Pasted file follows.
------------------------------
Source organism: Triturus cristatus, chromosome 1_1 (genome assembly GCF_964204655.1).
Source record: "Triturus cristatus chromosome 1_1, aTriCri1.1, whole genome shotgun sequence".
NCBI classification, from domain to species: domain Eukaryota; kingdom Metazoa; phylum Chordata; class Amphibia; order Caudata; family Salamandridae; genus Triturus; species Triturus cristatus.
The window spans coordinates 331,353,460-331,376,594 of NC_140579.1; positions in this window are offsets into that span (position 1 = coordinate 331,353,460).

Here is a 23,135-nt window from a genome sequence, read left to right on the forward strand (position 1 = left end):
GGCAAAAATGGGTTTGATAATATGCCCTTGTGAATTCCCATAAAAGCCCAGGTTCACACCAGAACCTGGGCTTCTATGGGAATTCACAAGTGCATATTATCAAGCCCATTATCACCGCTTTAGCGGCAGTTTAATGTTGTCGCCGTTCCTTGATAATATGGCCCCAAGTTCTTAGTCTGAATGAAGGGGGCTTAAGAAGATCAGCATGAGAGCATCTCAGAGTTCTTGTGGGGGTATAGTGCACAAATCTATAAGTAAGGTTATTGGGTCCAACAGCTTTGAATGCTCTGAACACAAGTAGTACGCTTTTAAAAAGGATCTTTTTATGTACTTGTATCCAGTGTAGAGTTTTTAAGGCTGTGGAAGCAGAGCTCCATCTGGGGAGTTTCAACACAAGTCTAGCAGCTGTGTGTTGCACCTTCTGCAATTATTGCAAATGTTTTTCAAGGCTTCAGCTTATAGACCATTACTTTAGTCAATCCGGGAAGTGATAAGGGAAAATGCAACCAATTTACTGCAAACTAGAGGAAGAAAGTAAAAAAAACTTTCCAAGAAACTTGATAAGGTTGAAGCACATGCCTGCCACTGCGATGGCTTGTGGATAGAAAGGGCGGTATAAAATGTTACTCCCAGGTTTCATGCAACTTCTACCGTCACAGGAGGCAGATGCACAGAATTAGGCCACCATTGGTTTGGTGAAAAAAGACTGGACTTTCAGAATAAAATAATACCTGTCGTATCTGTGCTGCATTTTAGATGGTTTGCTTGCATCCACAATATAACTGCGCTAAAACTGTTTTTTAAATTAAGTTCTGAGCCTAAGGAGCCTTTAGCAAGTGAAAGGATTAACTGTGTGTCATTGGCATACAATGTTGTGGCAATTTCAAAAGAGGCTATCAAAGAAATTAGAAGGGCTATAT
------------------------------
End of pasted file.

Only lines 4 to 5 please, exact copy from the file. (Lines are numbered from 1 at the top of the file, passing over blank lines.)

The window spans coordinates 331,353,460-331,376,594 of NC_140579.1; positions in this window are offsets into that span (position 1 = coordinate 331,353,460).

Here is a 23,135-nt window from a genome sequence, read left to right on the forward strand (position 1 = left end):